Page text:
How a team of US and Canadian surgeons try to repair faces shattered by war in Ukraine
Lesya Belinska is proud of her son. She stands next to Roman Belinsky at her home and hugs him with one arm. Belinsky waves her away, embarrassed.
Belinsky’s face is badly disfigured from a serious combat injury. The 42-year-old was discharged from duty recently, but still wears his army uniform.
“I am proud because you didn’t run and hide. You must be born with that. I am proud of my son and all his boys. If not for this, the Russians will destroy us,” his mother says.
Belinsky says he volunteered for a Ukrainian mechanized infantry brigade in 2020. Following Russia’s full-scale invasion in February 2022, it was one of the first groups to see combat.
Belinsky shows a selfie video from the first days of the war. With an impish grin, he reveals his unit speeding along on the back of an armored vehicle. He raises his fist.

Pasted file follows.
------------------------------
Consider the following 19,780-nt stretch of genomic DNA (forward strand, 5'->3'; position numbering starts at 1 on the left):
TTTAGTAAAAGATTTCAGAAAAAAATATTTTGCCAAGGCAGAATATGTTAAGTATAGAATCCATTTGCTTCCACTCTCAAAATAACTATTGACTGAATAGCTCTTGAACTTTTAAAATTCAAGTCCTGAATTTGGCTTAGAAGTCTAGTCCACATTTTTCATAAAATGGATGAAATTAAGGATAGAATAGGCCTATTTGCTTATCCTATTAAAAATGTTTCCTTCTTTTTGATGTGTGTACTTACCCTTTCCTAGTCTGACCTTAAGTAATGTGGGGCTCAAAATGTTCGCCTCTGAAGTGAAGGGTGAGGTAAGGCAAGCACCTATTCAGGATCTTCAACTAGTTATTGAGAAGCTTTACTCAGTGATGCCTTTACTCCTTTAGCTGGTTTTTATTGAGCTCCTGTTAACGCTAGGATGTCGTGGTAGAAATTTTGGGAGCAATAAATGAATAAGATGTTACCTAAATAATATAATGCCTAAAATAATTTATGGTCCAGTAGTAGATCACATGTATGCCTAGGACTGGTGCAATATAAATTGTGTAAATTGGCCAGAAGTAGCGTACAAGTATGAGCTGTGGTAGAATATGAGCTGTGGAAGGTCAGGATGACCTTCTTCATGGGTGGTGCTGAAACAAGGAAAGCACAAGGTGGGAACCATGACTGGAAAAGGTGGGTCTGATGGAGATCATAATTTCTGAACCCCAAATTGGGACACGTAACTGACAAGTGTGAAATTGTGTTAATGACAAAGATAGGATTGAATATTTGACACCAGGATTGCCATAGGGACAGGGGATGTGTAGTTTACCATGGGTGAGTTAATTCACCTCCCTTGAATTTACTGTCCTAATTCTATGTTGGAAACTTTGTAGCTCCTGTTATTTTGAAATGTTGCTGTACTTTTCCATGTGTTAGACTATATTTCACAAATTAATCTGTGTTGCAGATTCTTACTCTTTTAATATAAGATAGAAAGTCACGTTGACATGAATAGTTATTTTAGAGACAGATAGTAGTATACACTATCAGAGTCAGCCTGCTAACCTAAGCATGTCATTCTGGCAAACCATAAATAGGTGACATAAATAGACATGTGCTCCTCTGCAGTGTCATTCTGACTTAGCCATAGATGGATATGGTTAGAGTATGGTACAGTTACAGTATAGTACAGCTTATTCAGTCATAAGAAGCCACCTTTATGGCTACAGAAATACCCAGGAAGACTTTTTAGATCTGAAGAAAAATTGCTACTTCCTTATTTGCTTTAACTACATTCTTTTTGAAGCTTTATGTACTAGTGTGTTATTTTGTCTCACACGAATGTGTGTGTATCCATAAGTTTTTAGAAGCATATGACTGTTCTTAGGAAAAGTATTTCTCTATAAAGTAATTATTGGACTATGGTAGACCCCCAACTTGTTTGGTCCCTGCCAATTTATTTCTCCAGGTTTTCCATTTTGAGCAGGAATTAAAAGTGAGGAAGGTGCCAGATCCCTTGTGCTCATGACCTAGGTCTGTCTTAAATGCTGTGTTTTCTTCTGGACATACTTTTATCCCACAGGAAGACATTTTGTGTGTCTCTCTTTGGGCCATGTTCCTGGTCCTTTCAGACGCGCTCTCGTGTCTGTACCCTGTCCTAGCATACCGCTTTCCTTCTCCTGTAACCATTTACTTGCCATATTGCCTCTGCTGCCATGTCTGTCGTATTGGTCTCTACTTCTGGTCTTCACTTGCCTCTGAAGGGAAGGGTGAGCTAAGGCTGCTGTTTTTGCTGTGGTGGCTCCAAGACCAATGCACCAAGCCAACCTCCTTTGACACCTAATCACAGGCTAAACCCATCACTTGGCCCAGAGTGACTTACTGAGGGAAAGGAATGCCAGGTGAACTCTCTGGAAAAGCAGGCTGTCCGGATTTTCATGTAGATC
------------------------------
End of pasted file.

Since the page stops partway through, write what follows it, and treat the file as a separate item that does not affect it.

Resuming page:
“Slava Ukraini!” he shouts in the video, the now widely familiar cry meaning “Glory to Ukraine!”
In May, Belinsky and his brigade defended Huliaipole, in central Ukraine – the Russians threw everything at them, he said.
“We barely had time to dig in when they started bombing us. But we managed to dig in,” he said.
That night, Russian tanks attacked from both sides. His trench took two direct hits, he recalled.